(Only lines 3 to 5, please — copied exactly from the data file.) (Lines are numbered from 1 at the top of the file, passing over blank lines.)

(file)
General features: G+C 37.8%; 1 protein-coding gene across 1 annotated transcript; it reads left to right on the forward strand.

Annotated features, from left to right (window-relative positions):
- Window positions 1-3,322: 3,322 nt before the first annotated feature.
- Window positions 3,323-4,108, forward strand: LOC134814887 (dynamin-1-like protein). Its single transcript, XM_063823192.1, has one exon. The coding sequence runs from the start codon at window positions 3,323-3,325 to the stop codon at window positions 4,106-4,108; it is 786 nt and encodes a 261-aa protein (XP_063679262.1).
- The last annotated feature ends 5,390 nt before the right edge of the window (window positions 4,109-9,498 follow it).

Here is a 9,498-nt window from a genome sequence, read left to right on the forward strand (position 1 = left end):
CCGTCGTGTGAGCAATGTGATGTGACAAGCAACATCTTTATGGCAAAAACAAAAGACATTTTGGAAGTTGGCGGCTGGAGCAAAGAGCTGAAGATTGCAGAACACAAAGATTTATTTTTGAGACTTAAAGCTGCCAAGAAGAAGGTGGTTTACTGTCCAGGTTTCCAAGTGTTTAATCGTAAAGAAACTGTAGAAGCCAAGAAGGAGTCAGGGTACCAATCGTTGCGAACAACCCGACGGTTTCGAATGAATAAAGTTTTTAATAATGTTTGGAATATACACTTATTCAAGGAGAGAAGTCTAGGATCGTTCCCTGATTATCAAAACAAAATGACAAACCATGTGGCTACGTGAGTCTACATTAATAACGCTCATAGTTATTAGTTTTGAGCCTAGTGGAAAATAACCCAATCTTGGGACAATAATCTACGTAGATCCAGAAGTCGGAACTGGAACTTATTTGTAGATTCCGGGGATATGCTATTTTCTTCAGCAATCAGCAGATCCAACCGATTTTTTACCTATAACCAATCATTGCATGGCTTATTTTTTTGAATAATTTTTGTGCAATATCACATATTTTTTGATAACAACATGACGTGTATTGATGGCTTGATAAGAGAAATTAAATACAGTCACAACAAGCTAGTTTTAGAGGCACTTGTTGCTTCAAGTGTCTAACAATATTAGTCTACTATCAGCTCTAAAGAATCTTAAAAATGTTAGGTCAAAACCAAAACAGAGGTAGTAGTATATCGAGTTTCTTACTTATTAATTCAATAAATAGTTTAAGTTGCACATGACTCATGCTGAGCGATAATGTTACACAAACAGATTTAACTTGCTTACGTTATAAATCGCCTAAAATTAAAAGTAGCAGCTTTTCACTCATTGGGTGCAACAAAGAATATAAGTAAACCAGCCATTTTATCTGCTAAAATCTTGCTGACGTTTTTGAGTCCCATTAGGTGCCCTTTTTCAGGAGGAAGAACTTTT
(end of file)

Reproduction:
- Window positions 1-3,322: 3,322 nt before the first annotated feature.
- Window positions 3,323-4,108, forward strand: LOC134814887 (dynamin-1-like protein). Its single transcript, XM_063823192.1, has one exon. The coding sequence runs from the start codon at window positions 3,323-3,325 to the stop codon at window positions 4,106-4,108; it is 786 nt and encodes a 261-aa protein (XP_063679262.1).
- The last annotated feature ends 5,390 nt before the right edge of the window (window positions 4,109-9,498 follow it).